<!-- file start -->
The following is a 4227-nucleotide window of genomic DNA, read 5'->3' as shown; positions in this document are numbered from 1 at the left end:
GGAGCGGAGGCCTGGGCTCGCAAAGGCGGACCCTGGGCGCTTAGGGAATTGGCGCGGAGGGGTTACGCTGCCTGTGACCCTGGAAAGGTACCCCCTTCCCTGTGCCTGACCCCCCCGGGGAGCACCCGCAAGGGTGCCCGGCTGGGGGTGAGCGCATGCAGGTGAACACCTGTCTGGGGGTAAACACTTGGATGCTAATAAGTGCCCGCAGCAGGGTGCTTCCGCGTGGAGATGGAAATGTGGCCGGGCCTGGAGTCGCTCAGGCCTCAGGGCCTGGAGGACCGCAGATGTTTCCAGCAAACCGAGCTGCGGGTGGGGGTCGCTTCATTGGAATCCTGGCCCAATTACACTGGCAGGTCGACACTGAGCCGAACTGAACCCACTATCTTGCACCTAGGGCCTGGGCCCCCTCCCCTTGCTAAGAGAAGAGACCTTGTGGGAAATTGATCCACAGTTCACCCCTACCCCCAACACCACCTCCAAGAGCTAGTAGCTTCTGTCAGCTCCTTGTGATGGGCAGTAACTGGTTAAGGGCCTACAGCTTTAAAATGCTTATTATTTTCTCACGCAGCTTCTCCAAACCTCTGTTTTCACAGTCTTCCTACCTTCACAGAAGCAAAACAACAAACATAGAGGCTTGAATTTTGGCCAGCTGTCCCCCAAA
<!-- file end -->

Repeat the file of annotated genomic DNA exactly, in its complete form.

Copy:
The following is a 4227-nucleotide window of genomic DNA, read 5'->3' as shown; positions in this document are numbered from 1 at the left end:
GGAGCGGAGGCCTGGGCTCGCAAAGGCGGACCCTGGGCGCTTAGGGAATTGGCGCGGAGGGGTTACGCTGCCTGTGACCCTGGAAAGGTACCCCCTTCCCTGTGCCTGACCCCCCCGGGGAGCACCCGCAAGGGTGCCCGGCTGGGGGTGAGCGCATGCAGGTGAACACCTGTCTGGGGGTAAACACTTGGATGCTAATAAGTGCCCGCAGCAGGGTGCTTCCGCGTGGAGATGGAAATGTGGCCGGGCCTGGAGTCGCTCAGGCCTCAGGGCCTGGAGGACCGCAGATGTTTCCAGCAAACCGAGCTGCGGGTGGGGGTCGCTTCATTGGAATCCTGGCCCAATTACACTGGCAGGTCGACACTGAGCCGAACTGAACCCACTATCTTGCACCTAGGGCCTGGGCCCCCTCCCCTTGCTAAGAGAAGAGACCTTGTGGGAAATTGATCCACAGTTCACCCCTACCCCCAACACCACCTCCAAGAGCTAGTAGCTTCTGTCAGCTCCTTGTGATGGGCAGTAACTGGTTAAGGGCCTACAGCTTTAAAATGCTTATTATTTTCTCACGCAGCTTCTCCAAACCTCTGTTTTCACAGTCTTCCTACCTTCACAGAAGCAAAACAACAAACATAGAGGCTTGAATTTTGGCCAGCTGTCCCCCAAA